Findings of metastasis in early adulthood [Table 1] may signal an increase in childhood tumors in this region. Equal gender distribution has been reported for metastasis to the jaw bone.[2] This present study showed no gender predilection; however, gender differences have been reported in association with nature of the primary tumor and preferred area of distant metastasis.[1],[13],[14] In our study, three prostate metastases were seen in males, while cases of uterus, breast, colon, and thyroid metastasis were seen in females. The only spread from the thigh muscle (alveolar RMS) was seen in a male. All the cases of oral metastasis in the current study occurred in the mandible with 7 (87.5%) occurring in the molar-angle-ramus region, while only one (12.5%) case of gingival involvement occurred in the anterior (symphyseal) region. This finding has been corroborated in the literature by Lim et al.[6] The soft tissue metastasis in the current study occurred on the attached gingivae. Chronically inflamed gingivae can trap malignant tumor cells by the rich capillary network and favorable microenvironment, leading to proliferation of metastatic cells.[14]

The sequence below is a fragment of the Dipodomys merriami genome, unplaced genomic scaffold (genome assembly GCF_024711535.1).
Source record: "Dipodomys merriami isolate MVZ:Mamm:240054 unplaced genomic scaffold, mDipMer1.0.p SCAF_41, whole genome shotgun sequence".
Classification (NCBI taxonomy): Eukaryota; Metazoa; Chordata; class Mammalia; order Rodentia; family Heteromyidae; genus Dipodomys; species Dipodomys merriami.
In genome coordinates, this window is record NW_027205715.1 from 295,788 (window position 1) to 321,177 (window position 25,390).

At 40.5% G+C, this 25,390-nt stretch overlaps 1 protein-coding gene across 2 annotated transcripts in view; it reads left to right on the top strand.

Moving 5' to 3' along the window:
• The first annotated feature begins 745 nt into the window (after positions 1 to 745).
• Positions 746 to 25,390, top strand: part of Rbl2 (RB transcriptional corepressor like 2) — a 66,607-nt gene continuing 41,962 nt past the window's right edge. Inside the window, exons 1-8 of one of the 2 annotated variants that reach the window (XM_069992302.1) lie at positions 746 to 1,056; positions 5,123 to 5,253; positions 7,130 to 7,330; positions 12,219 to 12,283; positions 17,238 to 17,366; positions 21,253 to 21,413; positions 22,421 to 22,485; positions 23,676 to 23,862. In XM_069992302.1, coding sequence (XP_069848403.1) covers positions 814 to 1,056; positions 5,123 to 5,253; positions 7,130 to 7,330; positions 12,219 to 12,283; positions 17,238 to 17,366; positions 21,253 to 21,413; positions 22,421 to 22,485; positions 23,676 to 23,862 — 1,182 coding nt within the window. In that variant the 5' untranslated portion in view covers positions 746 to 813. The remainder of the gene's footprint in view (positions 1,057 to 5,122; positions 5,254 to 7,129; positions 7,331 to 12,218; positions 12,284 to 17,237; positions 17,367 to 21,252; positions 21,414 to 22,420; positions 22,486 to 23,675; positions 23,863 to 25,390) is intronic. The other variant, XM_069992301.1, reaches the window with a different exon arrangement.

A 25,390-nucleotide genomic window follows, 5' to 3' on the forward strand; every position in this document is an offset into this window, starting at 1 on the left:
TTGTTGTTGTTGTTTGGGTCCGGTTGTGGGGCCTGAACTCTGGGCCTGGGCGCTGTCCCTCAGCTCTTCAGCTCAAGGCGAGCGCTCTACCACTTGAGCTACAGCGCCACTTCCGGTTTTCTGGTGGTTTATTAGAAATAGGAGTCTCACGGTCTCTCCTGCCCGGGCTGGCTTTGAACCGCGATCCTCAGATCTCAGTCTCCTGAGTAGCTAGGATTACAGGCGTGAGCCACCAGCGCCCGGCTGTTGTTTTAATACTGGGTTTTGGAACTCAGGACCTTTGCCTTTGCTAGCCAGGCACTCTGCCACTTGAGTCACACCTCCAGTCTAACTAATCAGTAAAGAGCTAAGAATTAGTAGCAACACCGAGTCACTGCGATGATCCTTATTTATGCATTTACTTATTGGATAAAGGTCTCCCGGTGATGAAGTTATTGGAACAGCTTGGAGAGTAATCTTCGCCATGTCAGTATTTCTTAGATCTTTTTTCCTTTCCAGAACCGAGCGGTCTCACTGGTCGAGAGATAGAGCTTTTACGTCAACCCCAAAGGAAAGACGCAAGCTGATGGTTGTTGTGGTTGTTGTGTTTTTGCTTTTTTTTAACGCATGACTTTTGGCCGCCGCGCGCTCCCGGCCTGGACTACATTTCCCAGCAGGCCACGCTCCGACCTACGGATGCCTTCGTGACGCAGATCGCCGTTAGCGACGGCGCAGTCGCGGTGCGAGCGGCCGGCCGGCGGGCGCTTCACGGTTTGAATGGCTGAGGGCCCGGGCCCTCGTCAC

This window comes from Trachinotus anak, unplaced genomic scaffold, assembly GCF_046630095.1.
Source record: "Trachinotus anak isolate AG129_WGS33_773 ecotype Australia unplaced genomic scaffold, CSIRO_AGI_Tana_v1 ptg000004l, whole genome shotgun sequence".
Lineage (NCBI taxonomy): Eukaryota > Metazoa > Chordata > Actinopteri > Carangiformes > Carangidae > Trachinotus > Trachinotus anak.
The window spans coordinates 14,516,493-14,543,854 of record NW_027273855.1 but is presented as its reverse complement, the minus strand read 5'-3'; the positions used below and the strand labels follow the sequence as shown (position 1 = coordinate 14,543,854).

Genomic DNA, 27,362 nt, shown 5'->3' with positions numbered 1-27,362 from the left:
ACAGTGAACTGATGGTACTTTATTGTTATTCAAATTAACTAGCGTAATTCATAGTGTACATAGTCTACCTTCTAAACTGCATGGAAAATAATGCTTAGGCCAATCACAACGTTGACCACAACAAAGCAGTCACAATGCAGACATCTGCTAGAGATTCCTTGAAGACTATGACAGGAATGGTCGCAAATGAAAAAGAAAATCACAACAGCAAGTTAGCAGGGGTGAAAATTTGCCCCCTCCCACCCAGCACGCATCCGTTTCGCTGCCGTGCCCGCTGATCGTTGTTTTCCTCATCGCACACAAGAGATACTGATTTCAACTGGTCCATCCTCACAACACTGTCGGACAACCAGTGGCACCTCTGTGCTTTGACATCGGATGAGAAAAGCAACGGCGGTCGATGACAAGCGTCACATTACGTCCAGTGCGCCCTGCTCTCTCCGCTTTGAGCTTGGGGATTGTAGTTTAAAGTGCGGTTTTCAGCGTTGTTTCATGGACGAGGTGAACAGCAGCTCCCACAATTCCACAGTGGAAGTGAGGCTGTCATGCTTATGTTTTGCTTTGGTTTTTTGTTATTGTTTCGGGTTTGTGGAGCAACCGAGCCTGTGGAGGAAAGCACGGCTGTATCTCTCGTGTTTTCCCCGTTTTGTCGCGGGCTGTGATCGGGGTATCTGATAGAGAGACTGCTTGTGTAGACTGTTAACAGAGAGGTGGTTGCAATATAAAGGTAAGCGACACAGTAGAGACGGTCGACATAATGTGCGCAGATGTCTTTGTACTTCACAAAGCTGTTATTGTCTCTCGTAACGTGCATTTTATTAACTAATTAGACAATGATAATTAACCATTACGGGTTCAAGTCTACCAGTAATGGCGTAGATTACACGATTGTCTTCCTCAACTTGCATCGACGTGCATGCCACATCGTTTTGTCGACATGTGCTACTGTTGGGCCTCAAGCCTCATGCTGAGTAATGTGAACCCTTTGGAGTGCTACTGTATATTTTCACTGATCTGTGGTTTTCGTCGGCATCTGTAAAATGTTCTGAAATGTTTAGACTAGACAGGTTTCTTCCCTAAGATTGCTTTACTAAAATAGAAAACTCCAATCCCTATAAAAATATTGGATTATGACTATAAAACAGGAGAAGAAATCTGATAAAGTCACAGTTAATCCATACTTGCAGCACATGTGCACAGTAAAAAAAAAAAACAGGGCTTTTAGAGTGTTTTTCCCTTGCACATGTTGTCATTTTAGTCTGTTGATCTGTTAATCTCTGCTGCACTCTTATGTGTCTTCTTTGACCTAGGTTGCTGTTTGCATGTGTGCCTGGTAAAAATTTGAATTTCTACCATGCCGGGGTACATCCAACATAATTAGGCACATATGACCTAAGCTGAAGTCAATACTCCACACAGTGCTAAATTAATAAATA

Most of our cases are metastasis from the prostate, i.e., 3 (37.5%). This contrasts sharply with the findings of Adebayo and Ajike [4] from the same region of Nigeria where thyroid metastasis was predominant in 3 (50%) cases. [Figure 1]a shows the clinical photograph of the only patient in our series with thyroid metastasis to the mandible while [Figure 1]b and [Figure 1]c shows photomicrograph of the primary and jaw metastasis, respectively. Prostate cancer has predilection for jaw bones because of its significant hematopoietic red marrow component.[15] RMS has been reported to be a childhood tumor and the third most common solid tumor in children. RMS can occur in any site on the body, but it is primarily found in the head and neck, orbit, genitourinary tract, genitals, and extremities. Its metastasis to the jaw is reported to be rare.[16] At least 15% of children with RMS present with metastatic disease which usually has a poor prognosis.[16] The only patient with this condition in our series [Figure 2] discharged himself against medical advice, and his current status cannot be ascertained.{Figure 1}{Figure 2}